On 4/3/20 1:38 AM, Raghu Krishnamurthy via TF-A wrote:
> Thanks Sandrine. Patches look good.
Thanks for the review!
> I realized after looking at things a little closer that i had
> misunderstood how fconf works for io policies. I thought the image id's
> themselves came from the config files and not just the UUID's, which is
> why i was worried about bounds check, since the id was coming from an
> external source(trusted or untrusted, depending on if it is signed data
> or not).
> This also made me realize that we are using another table built into
> code, to convert from image id to UUID for io policies. Is there a
> reason image id's also can't be discovered from the config file?
I remember some internal discussions around this topic a few weeks ago.
If I recall correctly, the current thinking is that down the line, we
would like to move image IDs to DTBs but this looks complicated to
achieve today because image IDs are used by several components in TF-A
to tie things together. More work would be needed to abstract this
I think other folks in the team (Olivier? Manish? Louis?) might be able
to comment further on this.
IMPORTANT NOTICE: The contents of this email and any attachments are confidential and may also be privileged. If you are not the intended recipient, please notify the sender immediately and do not disclose the contents to any other person, use it for any purpose, or store or copy the information in any medium. Thank you.
A further point is that the fconf populators return an error code and
panics on error today. But if we are making the assumption that the
DTB's are well formed, do we really need to fail or even return an error
On 4/3/20 1:51 AM, Raghu Krishnamurthy via TF-A wrote:
> Hi All, (Sorry for the long email)
> The review
> attempts to fix bounds check in the fconf populator code for the
> topology and SP's. During review, Sandrine thoughtfully pointed out that
> there were discussions around bounds check along the same lines in the
> https://review.trustedfirmware.org/c/TF-A/trusted-firmware-a/+/3492 and
> it was deemed sufficient to have assertions in code and it was safe to
> make the assumption that the DTB is always well formed and contains
> valid values. I think this email mostly echoes Sandrine's concern from
> review 3492.
> While i agree with the assumptions, I am generally of the opinion that
> we should validate/range-check any data, even if it is signed. Being
> signed does not necessarily mean the data is well formed/valid. If there
> is a mistake in the build process and it is validly signed, it is
> possible that we silently corrupt state/data that could later be used to
> exploit firmware and/or make debugging hard. This is probably far
> fetched, but the cost of adding the check is trivial to avoid this
> I imagine the case where you have secure partitions signed by different
> entity other than the silicon provider(dual root-of-trust). A silicon
> provider provides a dev system for the SP provider to test and validate
> the SP's on silicon. The silicon has production firmware(and hence no
> assertions), but loads signed data from the SP provider which has some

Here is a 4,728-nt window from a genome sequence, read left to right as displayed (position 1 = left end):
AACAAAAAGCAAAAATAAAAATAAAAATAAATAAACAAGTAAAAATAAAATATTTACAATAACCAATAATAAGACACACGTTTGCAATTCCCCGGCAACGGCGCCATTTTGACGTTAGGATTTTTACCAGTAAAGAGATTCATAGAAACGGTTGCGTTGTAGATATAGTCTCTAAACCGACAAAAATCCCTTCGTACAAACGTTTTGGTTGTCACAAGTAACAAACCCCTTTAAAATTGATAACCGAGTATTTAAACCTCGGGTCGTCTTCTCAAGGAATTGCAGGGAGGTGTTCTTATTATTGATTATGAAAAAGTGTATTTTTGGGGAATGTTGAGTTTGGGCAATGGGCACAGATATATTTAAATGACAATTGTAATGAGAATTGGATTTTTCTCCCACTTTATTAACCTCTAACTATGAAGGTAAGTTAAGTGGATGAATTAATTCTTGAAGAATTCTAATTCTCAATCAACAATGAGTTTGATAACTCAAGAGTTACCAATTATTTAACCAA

> invalid values. There could be silent corruption without any indication
> whatsoever about what went wrong and it may be hard to debug if/when
> there are issues.
> Also, testing does not necessarily catch all invalid values since you
> will likely not get 100% coverage, given the number of config options
> available. Moreover, the code today, is not consistent in asserting on
> every property for valid values and the failure mode is not
> consistent/deterministic. It seems like every config option should have
> a list of valid values or a range of acceptable values that must be at a
> minimum asserted on.
> I also wouldn't discount platforms such as RPI, where TRUSTED_BOARD_BOOT
> is likely to be turned off since it really does not provide any
> security, so assuming we always have signed data might not be valid.
> Anyway, is this decision worth revisiting? Too paranoid perhaps? :P
Hi All, (Sorry for the long email)
attempts to fix bounds check in the fconf populator code for the
topology and SP's. During review, Sandrine thoughtfully pointed out that
there were discussions around bounds check along the same lines in the
it was deemed sufficient to have assertions in code and it was safe to
make the assumption that the DTB is always well formed and contains
valid values. I think this email mostly echoes Sandrine's concern from
While i agree with the assumptions, I am generally of the opinion that
we should validate/range-check any data, even if it is signed. Being
signed does not necessarily mean the data is well formed/valid. If there
is a mistake in the build process and it is validly signed, it is
possible that we silently corrupt state/data that could later be used to
exploit firmware and/or make debugging hard. This is probably far
fetched, but the cost of adding the check is trivial to avoid this
I imagine the case where you have secure partitions signed by different
entity other than the silicon provider(dual root-of-trust). A silicon
provider provides a dev system for the SP provider to test and validate
the SP's on silicon. The silicon has production firmware(and hence no
assertions), but loads signed data from the SP provider which has some
invalid values. There could be silent corruption without any indication